After serving his one-year suspension, AJ Hinch was named Tigers manager on Friday. But make no mistake, his punishment isn’t over yet.
Exactly one year to the day that AJ Hinch last managed, the Astros’ World Series Game 7 loss to the Nationals, the Tigers announced they had hired him as their next manager. News of his hiring confirmed what long had been expected—that a team would give Hinch a managerial job as soon as he served his season-long suspension in the aftermath of Houston’s electronic sign-stealing scandal.
This presumption, justifiably, can be attributed to the widespread disappointment and lack of faith in both MLB commissioner Rob Manfred and the hedge-fund-ification of big league front offices. The same environment that allowed the once-model franchise to develop and conduct its cheating scheme has permeated throughout the upper echelons of nearly every organization. Why wouldn’t at least one of these teams see Hinch simply as an asset whose diminished value would make him more affordable?
However, the explanation for his hiring is not cynical. It’s practical. It’s a decision that pairs Detroit’s rebuild with Hinch’s road to reputational recovery; each will take years to complete.
Before going any further, let’s be clear: Hinch was at fault for his role in not stopping Houston’s two-year, illegal sign-stealing operation during the 2017 and ‘18 seasons. He knew it was happening, and perhaps more than anyone else within the Astros organization, he is responsible for ensuring the competitive integrity of his team. Manfred made it clear in his memo to all 30 clubs, issued on Sept. 15, 2017, that electronic sign stealing would not be tolerated, warning that those who cheated would be harshly penalized. As is now known, Houston continued to use its video equipment to steal signs and relay them to their hitters.
Hinch; former Astros bench coach Alex Cora, who was the Red Sox’ manager when they won the 2018 World Series; and former general manager Jeff Luhnow all were fired by their teams and suspended for one season following an MLB investigation. No active players involved were penalized for participating in the cheating scheme, drawing the ire of fans and opposing players alike, who felt the Astros got off easy.
While there is merit to the argument that MLB went soft on the Astros players, the same cannot be said for what happened to Hinch. His punishment, along with Cora’s, was the longest in MLB history for a manager who was not banned permanently. Overnight, the once-revered manager was reduced to an unemployed 45-year-old with a damaged reputation. He sat home while many of his unpunished former players celebrated their successes and taunted their haters as they came within one win of making their third World Series appearance in four years.
He deserved all of it. He said so much in his interview with Sports Illustrated’s Tom Verducci in February. “It happened on my watch,” Hinch told Verducci. “I’m not proud of that. I’ll never be proud of it. I didn’t like it. But I have to own it because I was in a leadership position. And the commissioner’s office made it very, very clear that the GM and the manager were in position to make sure nothing like this happened—and we fell short.”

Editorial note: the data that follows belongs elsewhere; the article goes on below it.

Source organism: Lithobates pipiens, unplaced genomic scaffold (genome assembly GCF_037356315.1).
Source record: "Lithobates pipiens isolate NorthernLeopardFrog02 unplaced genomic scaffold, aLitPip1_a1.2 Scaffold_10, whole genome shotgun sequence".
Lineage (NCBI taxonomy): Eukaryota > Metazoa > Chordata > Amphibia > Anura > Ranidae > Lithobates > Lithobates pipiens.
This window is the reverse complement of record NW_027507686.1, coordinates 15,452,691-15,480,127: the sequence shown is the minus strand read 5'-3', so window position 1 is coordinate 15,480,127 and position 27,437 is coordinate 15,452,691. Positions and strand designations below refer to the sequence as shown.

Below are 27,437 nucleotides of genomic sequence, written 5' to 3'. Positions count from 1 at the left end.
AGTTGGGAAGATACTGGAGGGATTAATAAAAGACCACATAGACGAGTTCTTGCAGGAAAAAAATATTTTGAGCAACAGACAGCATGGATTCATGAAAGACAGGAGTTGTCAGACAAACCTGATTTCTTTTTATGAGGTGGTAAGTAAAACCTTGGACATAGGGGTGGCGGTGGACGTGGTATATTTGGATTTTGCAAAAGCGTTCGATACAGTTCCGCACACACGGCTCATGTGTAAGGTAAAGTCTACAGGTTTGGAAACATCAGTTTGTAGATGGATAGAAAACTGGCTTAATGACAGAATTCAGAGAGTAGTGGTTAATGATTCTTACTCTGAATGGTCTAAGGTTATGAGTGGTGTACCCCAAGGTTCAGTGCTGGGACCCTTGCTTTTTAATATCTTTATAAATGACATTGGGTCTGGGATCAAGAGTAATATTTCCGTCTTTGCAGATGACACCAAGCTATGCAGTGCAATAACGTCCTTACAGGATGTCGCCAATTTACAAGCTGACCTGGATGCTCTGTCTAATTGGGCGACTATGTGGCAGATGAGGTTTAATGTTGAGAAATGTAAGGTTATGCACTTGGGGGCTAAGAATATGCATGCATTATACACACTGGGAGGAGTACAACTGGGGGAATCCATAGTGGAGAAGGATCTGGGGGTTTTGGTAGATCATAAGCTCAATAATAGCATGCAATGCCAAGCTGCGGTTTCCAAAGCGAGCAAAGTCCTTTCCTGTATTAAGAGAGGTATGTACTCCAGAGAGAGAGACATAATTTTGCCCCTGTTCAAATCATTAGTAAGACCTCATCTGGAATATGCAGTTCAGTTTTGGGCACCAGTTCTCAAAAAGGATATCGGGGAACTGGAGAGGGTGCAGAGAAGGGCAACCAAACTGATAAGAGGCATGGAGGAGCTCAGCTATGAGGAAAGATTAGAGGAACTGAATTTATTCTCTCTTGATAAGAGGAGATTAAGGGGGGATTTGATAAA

Perhaps more than anyone else involved, Hinch recognizes his culpability—at least publicly. He was the first one to apologize for it, and unlike Cora and Carlos Beltrán—the team’s designated hitter at the time and the only player named in MLB’s report—he disapproved of the sign-stealing scheme while it was happening. Twice, he took a bat and damaged the monitor his players were using to read and decode the catcher’s signs. Meanwhile, Luhnow is still denying that he knew anything about the operation, despite his micro-managerial control of everything else that happened during his tenure with the Astros.
Should Hinch have explicitly told the players to knock it off instead of going all Carrie Underwood on the monitors? Definitely. But the fact that he didn’t suggests the problem was far more institutional than just the manager, a conniving coach and a rogue designated hitter. Manfred knew this when he suspended Hinch.
Now, with this sentence served, the Tigers named him to replace Ron Gardenhire, who stepped down abruptly in September, as their manager. They were one of a few teams considering Hinch as a managerial candidate, including the White Sox, who on Thursday hired Tony La Russa, a World Series–winning skipper with his own controversial past. Unlike La Russa, Hinch is a disciple and practitioner of the modern game. It isn’t exactly fair to compare the two, but in a context-neutral situation where the only thing that matters is winning baseball games, Hinch is the far better choice.
Of course, that won’t be the case for Hinch in 2021. The Tigers are bad, and no manager could make them a contender in the foreseeable future. His parole is a three- to five-year damnation in the cellar of the American League Central. In Houston, he inherited a team on the cusp of completing its rebuild. His task with Detroit is far more difficult.
Beginning right now, his responsibilities include: resurrecting a broken Tigers franchise; answering with full transparency any remaining questions related to the Astros and sign-stealing; earning the trust of his new players, coworkers and Detroit fans. In other words, doing everything in his power to prove the Tigers were not wrong to give him a second chance.
It won’t be easy, nor should it be. That’s the price he has to pay. Only if he succeeds can he begin to repair his tattered reputation.
If he falls short, he’ll once again be without a job, the scarlet letter of his baseball infidelity forever branded upon his name. A lasting sign that no Astros algorithm could steal away.
Did you miss our previous article…